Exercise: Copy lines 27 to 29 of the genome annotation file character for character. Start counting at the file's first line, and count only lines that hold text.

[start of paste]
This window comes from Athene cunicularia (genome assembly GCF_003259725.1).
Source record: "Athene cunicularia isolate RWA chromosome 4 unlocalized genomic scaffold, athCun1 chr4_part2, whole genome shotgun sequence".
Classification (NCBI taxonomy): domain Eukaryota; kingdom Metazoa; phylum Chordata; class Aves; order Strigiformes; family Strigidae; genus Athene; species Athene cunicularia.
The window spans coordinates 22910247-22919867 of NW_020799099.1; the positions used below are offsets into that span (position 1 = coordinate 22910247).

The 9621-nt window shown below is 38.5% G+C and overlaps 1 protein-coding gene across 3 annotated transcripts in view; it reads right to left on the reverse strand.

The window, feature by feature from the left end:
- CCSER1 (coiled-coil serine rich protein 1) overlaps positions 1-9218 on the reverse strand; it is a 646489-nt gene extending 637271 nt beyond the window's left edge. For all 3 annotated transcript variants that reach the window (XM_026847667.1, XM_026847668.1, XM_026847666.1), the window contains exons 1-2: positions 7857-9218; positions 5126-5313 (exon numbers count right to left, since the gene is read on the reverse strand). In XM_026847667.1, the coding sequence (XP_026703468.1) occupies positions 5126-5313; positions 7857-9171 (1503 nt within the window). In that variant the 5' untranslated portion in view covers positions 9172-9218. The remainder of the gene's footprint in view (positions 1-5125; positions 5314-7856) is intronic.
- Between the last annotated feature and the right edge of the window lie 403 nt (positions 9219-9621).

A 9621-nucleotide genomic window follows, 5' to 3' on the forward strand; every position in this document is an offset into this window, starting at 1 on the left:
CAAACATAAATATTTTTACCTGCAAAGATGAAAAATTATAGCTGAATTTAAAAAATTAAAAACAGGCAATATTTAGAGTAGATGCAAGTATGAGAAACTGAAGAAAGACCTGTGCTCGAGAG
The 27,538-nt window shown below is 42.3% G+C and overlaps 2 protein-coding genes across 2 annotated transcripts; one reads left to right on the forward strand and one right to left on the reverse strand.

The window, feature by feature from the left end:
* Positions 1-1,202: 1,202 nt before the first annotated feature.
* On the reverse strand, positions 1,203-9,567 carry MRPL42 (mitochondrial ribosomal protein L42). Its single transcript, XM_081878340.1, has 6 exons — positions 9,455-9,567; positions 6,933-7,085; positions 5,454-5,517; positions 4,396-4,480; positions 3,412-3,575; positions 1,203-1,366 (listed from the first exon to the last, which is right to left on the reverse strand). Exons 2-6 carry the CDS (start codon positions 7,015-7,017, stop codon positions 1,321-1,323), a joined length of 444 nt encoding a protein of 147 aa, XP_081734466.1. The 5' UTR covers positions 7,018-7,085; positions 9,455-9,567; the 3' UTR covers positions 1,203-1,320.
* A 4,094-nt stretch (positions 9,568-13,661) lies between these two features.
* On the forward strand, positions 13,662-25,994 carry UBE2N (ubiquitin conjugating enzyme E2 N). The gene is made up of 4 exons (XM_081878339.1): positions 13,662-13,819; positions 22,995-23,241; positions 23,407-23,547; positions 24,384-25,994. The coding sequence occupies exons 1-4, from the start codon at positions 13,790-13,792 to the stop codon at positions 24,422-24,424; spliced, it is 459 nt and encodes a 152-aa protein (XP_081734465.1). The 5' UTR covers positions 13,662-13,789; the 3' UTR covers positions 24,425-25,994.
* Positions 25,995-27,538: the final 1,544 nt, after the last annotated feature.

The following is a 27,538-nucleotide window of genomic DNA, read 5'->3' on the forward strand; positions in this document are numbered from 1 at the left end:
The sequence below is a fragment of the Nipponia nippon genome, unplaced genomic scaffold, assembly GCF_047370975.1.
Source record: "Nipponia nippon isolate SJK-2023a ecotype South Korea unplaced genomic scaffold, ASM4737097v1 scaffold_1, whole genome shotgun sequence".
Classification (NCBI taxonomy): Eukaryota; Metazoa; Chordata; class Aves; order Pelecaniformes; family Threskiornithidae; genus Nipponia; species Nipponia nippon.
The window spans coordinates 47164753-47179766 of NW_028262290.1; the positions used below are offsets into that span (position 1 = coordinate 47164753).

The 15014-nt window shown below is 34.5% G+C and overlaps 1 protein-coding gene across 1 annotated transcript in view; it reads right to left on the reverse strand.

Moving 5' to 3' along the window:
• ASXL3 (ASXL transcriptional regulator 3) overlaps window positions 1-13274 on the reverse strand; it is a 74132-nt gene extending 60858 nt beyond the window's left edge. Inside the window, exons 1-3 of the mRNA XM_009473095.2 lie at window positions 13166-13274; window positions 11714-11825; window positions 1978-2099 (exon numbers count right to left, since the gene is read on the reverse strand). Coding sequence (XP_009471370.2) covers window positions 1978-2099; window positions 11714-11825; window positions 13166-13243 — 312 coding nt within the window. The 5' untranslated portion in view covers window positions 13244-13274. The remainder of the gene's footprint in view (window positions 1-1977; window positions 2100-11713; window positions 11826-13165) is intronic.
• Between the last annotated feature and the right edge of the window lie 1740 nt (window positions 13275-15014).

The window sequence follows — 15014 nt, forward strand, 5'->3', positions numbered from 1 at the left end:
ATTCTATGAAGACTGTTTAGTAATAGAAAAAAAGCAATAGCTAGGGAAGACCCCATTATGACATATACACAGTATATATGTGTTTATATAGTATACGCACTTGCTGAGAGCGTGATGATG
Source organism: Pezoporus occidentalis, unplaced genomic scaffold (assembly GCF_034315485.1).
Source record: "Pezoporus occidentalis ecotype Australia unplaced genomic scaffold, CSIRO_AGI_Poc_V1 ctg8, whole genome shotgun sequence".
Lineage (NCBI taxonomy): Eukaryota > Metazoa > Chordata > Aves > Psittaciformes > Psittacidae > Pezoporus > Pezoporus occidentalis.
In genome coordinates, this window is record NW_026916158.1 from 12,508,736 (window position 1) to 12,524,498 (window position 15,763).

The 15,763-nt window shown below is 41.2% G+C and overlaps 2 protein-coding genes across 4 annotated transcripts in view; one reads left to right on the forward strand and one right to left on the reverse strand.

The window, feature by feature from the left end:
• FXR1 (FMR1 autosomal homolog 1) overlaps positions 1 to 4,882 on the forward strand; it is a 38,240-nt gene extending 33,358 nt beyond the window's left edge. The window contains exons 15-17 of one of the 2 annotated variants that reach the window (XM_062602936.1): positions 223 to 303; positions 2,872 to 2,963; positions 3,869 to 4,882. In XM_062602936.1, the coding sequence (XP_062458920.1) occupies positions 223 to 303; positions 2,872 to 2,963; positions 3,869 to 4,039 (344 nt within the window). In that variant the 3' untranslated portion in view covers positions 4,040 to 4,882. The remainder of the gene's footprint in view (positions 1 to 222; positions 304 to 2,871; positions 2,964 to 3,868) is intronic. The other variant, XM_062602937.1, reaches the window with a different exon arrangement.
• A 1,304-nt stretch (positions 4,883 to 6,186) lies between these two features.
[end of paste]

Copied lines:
The window sequence follows — 15014 nt, forward strand, 5'->3', positions numbered from 1 at the left end:
ATTCTATGAAGACTGTTTAGTAATAGAAAAAAAGCAATAGCTAGGGAAGACCCCATTATGACATATACACAGTATATATGTGTTTATATAGTATACGCACTTGCTGAGAGCGTGATGATG
Source organism: Pezoporus occidentalis, unplaced genomic scaffold (assembly GCF_034315485.1).